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March 12, 2007
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 The H.R. Doctor Is in

Health Insurance and Rocket Science

Recently, the HR Doctor’s morning collection of e-mail included a spreadsheet and commentary by the beautiful HR daughter, Elyse, concerning a recent encounter with the wonderful world of health care and health insurance.

Elyse spent Thanksgiving at a guest ranch in the desert near Tucson, Ariz. with her friend Jason and Jason’s father, who is, coincidently, a physician. This is a guest ranch that is rather exclusive. I know that because on Thanksgiving Day, Elyse had sudden and extraordinarily terrible abdominal pains. Those symptoms were immediately seized upon by the four doctors who were dining at her table — hence the notion of a rather exclusive resort. The doctors quickly agreed that the diagnosis was acute appendicitis, and the treatment required rapidly getting to a fine hospital for an encounter with an extraordinary surgeon.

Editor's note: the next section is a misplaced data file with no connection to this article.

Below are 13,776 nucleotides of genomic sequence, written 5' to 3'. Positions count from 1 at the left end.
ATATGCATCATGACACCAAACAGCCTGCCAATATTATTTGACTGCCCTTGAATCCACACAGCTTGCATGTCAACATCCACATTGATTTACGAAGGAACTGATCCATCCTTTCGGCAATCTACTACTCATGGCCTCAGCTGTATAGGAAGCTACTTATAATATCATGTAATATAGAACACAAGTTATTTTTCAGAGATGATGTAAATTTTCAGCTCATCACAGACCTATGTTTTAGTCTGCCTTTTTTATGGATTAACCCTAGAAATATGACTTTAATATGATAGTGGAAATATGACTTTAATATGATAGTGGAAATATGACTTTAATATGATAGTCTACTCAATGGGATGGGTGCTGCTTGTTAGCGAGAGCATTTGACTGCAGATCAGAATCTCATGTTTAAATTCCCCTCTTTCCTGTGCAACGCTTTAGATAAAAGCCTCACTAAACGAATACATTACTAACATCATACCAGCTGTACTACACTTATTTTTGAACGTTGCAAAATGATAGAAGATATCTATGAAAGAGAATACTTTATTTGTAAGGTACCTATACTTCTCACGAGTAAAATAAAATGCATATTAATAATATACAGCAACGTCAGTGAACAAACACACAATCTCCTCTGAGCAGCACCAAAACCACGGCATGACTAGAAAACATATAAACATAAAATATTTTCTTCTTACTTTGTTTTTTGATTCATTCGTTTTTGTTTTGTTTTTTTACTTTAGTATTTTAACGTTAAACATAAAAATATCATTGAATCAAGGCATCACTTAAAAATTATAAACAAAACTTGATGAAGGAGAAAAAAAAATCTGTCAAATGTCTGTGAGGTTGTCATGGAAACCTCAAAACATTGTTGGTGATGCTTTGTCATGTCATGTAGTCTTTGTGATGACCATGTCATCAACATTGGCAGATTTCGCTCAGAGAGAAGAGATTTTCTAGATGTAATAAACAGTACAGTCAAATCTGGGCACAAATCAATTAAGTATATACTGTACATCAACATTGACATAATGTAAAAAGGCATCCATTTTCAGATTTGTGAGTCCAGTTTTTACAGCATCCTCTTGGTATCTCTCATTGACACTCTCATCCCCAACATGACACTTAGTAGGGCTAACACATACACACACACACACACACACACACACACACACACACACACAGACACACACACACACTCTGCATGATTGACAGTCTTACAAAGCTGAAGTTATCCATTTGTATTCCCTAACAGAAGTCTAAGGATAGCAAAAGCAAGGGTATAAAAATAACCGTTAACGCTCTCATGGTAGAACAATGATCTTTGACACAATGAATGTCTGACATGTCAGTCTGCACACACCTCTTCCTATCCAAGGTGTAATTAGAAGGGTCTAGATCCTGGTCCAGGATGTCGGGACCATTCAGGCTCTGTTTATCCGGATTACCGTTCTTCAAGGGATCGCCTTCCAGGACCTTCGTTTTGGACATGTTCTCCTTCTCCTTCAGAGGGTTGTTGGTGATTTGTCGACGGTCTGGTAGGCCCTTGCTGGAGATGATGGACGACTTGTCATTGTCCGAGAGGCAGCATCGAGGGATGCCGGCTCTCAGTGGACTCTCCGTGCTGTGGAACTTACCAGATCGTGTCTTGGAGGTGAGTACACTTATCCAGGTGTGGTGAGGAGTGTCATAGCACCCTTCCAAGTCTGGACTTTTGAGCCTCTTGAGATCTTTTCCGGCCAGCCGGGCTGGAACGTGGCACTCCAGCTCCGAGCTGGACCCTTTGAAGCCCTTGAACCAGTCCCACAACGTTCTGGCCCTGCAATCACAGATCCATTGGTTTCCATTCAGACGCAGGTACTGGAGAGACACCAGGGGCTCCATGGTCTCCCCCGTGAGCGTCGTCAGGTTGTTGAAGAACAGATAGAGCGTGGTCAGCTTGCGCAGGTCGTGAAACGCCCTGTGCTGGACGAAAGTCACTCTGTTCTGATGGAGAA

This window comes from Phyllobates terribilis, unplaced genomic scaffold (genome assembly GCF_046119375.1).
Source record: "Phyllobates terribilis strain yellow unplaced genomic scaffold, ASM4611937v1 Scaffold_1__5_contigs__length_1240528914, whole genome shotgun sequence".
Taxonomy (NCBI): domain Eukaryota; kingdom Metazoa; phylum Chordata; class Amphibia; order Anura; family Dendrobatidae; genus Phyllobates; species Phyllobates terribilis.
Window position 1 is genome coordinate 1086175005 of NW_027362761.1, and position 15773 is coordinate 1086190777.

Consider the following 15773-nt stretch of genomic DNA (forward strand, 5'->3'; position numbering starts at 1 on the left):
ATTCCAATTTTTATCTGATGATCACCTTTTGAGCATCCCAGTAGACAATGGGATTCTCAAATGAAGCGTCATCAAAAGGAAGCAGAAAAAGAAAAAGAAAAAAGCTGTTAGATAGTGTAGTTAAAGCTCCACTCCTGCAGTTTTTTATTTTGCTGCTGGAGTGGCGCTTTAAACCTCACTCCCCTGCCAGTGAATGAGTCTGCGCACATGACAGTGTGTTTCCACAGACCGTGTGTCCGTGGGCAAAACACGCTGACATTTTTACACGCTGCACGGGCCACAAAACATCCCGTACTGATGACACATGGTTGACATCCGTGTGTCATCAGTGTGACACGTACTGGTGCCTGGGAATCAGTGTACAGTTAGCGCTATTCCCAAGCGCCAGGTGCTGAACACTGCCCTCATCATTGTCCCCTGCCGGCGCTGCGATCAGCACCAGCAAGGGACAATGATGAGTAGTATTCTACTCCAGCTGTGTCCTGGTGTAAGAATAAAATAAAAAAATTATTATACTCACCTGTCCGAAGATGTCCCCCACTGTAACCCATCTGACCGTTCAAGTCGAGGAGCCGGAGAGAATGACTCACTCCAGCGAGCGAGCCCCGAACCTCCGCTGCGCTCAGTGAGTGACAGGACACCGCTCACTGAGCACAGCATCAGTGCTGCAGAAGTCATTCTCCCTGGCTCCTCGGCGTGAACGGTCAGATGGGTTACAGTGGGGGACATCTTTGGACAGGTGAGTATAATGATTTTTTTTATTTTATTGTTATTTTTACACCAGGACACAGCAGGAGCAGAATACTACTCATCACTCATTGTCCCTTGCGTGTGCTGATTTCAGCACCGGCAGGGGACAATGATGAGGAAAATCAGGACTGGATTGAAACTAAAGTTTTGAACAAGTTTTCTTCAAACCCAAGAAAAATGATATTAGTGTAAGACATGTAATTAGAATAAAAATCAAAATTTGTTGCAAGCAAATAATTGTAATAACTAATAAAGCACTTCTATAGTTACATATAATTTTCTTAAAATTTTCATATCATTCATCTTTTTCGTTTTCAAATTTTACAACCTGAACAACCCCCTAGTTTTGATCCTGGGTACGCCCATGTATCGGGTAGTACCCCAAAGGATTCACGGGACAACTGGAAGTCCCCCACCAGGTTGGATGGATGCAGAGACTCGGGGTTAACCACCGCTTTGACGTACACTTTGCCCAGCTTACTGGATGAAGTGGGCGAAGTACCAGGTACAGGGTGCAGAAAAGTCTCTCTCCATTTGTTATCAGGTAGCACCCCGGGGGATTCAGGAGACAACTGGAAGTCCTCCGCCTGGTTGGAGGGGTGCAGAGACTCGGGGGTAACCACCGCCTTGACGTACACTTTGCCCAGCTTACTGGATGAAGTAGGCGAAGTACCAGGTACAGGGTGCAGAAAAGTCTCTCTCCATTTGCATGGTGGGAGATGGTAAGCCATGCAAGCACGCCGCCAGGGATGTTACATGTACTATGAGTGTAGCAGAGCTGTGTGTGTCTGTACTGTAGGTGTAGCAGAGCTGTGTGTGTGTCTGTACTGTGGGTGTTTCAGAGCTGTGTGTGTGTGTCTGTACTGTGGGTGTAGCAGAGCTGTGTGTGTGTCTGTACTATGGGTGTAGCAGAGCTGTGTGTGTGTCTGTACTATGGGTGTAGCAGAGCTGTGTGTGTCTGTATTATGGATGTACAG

The mini-conference of doctors contacted a well-known local colleague who recommended the best hospital and the best surgeon. They proceeded to contact this gent and interrupt his holiday. He kindly called ahead to the emergency room to announce Elyse’s imminent arrival. Suffice it to say, within an hour, Elyse was at the hospital and subsequently underwent a laparoscopic appendectomy. The surgeon, it turned out, had his Thanksgiving holiday interrupted by three emergency appendectomies.

The wonderful news was that Elyse recovered and was treated like a queen at the resort as her stay was extended by several days of recuperation.

That was the good news. The bad news was that the recovery hadn’t even been completed when her mailbox began being stuffed with a constant flow of scary looking bills from people Elyse couldn’t remember or had never actually met. These included bills from the hospital, the surgeon, the anesthesiologist, the emergency room, radiology and laboratories and a variety of other people, totaling $40,000.